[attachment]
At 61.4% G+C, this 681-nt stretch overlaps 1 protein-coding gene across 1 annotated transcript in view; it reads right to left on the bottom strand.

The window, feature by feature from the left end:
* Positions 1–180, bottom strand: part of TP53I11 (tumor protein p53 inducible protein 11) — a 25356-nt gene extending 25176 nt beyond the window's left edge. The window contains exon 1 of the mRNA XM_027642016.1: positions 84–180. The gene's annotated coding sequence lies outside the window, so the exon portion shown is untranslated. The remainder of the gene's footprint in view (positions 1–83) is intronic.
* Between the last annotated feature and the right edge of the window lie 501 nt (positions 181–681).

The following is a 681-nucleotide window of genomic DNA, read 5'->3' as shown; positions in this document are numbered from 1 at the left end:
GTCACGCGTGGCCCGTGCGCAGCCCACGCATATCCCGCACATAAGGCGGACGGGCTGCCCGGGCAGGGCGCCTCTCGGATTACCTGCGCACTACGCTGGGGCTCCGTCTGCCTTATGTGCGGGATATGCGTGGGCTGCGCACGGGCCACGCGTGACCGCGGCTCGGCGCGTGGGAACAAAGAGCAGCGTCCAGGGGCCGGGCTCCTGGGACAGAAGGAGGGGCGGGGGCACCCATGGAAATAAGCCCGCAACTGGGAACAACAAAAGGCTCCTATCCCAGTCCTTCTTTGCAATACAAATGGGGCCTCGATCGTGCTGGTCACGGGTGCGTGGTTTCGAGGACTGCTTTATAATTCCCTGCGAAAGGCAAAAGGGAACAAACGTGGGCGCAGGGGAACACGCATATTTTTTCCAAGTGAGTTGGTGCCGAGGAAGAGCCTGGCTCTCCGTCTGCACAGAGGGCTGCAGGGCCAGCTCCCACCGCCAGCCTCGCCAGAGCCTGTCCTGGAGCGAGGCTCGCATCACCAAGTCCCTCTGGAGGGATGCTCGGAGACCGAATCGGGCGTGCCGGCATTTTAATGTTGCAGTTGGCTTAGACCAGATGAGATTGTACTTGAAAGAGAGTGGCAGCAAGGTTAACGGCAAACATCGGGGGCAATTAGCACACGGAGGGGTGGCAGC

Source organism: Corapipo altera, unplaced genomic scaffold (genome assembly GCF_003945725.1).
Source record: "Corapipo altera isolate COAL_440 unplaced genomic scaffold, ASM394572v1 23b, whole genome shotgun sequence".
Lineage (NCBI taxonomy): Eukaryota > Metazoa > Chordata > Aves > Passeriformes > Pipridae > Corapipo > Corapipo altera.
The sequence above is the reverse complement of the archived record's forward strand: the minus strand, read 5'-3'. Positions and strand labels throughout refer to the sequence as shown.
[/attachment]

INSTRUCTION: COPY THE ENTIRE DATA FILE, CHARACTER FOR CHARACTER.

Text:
At 61.4% G+C, this 681-nt stretch overlaps 1 protein-coding gene across 1 annotated transcript in view; it reads right to left on the bottom strand.

The window, feature by feature from the left end:
* Positions 1–180, bottom strand: part of TP53I11 (tumor protein p53 inducible protein 11) — a 25356-nt gene extending 25176 nt beyond the window's left edge. The window contains exon 1 of the mRNA XM_027642016.1: positions 84–180. The gene's annotated coding sequence lies outside the window, so the exon portion shown is untranslated. The remainder of the gene's footprint in view (positions 1–83) is intronic.
* Between the last annotated feature and the right edge of the window lie 501 nt (positions 181–681).

The following is a 681-nucleotide window of genomic DNA, read 5'->3' as shown; positions in this document are numbered from 1 at the left end:
GTCACGCGTGGCCCGTGCGCAGCCCACGCATATCCCGCACATAAGGCGGACGGGCTGCCCGGGCAGGGCGCCTCTCGGATTACCTGCGCACTACGCTGGGGCTCCGTCTGCCTTATGTGCGGGATATGCGTGGGCTGCGCACGGGCCACGCGTGACCGCGGCTCGGCGCGTGGGAACAAAGAGCAGCGTCCAGGGGCCGGGCTCCTGGGACAGAAGGAGGGGCGGGGGCACCCATGGAAATAAGCCCGCAACTGGGAACAACAAAAGGCTCCTATCCCAGTCCTTCTTTGCAATACAAATGGGGCCTCGATCGTGCTGGTCACGGGTGCGTGGTTTCGAGGACTGCTTTATAATTCCCTGCGAAAGGCAAAAGGGAACAAACGTGGGCGCAGGGGAACACGCATATTTTTTCCAAGTGAGTTGGTGCCGAGGAAGAGCCTGGCTCTCCGTCTGCACAGAGGGCTGCAGGGCCAGCTCCCACCGCCAGCCTCGCCAGAGCCTGTCCTGGAGCGAGGCTCGCATCACCAAGTCCCTCTGGAGGGATGCTCGGAGACCGAATCGGGCGTGCCGGCATTTTAATGTTGCAGTTGGCTTAGACCAGATGAGATTGTACTTGAAAGAGAGTGGCAGCAAGGTTAACGGCAAACATCGGGGGCAATTAGCACACGGAGGGGTGGCAGC

Source organism: Corapipo altera, unplaced genomic scaffold (genome assembly GCF_003945725.1).
Source record: "Corapipo altera isolate COAL_440 unplaced genomic scaffold, ASM394572v1 23b, whole genome shotgun sequence".
Lineage (NCBI taxonomy): Eukaryota > Metazoa > Chordata > Aves > Passeriformes > Pipridae > Corapipo > Corapipo altera.
The sequence above is the reverse complement of the archived record's forward strand: the minus strand, read 5'-3'. Positions and strand labels throughout refer to the sequence as shown.